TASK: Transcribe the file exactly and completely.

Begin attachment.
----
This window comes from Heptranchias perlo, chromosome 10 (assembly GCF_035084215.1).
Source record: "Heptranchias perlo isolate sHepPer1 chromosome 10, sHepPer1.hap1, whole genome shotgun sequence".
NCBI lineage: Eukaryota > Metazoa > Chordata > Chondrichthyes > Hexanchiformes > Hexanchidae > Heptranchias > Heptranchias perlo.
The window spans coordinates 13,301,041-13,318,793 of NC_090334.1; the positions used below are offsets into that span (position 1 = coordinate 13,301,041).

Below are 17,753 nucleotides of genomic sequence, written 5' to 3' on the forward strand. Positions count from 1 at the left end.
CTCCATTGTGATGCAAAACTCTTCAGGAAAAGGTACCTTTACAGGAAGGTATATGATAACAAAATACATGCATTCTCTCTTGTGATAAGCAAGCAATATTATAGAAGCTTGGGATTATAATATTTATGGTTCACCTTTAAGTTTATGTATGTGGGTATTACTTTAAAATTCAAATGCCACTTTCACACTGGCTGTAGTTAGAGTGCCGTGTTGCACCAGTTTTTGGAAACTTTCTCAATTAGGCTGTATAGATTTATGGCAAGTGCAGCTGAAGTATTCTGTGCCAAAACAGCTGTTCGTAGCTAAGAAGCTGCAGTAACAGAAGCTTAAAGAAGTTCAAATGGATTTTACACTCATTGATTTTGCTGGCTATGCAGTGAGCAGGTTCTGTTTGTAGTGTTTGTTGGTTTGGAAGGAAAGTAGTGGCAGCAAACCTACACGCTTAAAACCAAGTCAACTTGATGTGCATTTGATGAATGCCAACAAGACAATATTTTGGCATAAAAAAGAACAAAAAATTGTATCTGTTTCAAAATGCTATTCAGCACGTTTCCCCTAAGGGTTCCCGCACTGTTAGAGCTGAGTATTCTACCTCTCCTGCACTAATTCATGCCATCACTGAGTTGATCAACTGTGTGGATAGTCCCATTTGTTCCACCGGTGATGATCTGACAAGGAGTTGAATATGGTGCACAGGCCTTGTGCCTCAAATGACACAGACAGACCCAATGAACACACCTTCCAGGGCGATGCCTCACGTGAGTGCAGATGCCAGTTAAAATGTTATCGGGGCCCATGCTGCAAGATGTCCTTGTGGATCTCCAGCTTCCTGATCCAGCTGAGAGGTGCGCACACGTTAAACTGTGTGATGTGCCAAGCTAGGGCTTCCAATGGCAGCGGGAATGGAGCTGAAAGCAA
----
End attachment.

This window comes from Heptranchias perlo, chromosome 10 (assembly GCF_035084215.1).
Source record: "Heptranchias perlo isolate sHepPer1 chromosome 10, sHepPer1.hap1, whole genome shotgun sequence".
NCBI lineage: Eukaryota > Metazoa > Chordata > Chondrichthyes > Hexanchiformes > Hexanchidae > Heptranchias > Heptranchias perlo.
The window spans coordinates 13,301,041-13,318,793 of NC_090334.1; the positions used below are offsets into that span (position 1 = coordinate 13,301,041).

Below are 17,753 nucleotides of genomic sequence, written 5' to 3' on the forward strand. Positions count from 1 at the left end.
CTCCATTGTGATGCAAAACTCTTCAGGAAAAGGTACCTTTACAGGAAGGTATATGATAACAAAATACATGCATTCTCTCTTGTGATAAGCAAGCAATATTATAGAAGCTTGGGATTATAATATTTATGGTTCACCTTTAAGTTTATGTATGTGGGTATTACTTTAAAATTCAAATGCCACTTTCACACTGGCTGTAGTTAGAGTGCCGTGTTGCACCAGTTTTTGGAAACTTTCTCAATTAGGCTGTATAGATTTATGGCAAGTGCAGCTGAAGTATTCTGTGCCAAAACAGCTGTTCGTAGCTAAGAAGCTGCAGTAACAGAAGCTTAAAGAAGTTCAAATGGATTTTACACTCATTGATTTTGCTGGCTATGCAGTGAGCAGGTTCTGTTTGTAGTGTTTGTTGGTTTGGAAGGAAAGTAGTGGCAGCAAACCTACACGCTTAAAACCAAGTCAACTTGATGTGCATTTGATGAATGCCAACAAGACAATATTTTGGCATAAAAAAGAACAAAAAATTGTATCTGTTTCAAAATGCTATTCAGCACGTTTCCCCTAAGGGTTCCCGCACTGTTAGAGCTGAGTATTCTACCTCTCCTGCACTAATTCATGCCATCACTGAGTTGATCAACTGTGTGGATAGTCCCATTTGTTCCACCGGTGATGATCTGACAAGGAGTTGAATATGGTGCACAGGCCTTGTGCCTCAAATGACACAGACAGACCCAATGAACACACCTTCCAGGGCGATGCCTCACGTGAGTGCAGATGCCAGTTAAAATGTTATCGGGGCCCATGCTGCAAGATGTCCTTGTGGATCTCCAGCTTCCTGATCCAGCTGAGAGGTGCGCACACGTTAAACTGTGTGATGTGCCAAGCTAGGGCTTCCAATGGCAGCGGGAATGGAGCTGAAAGCAA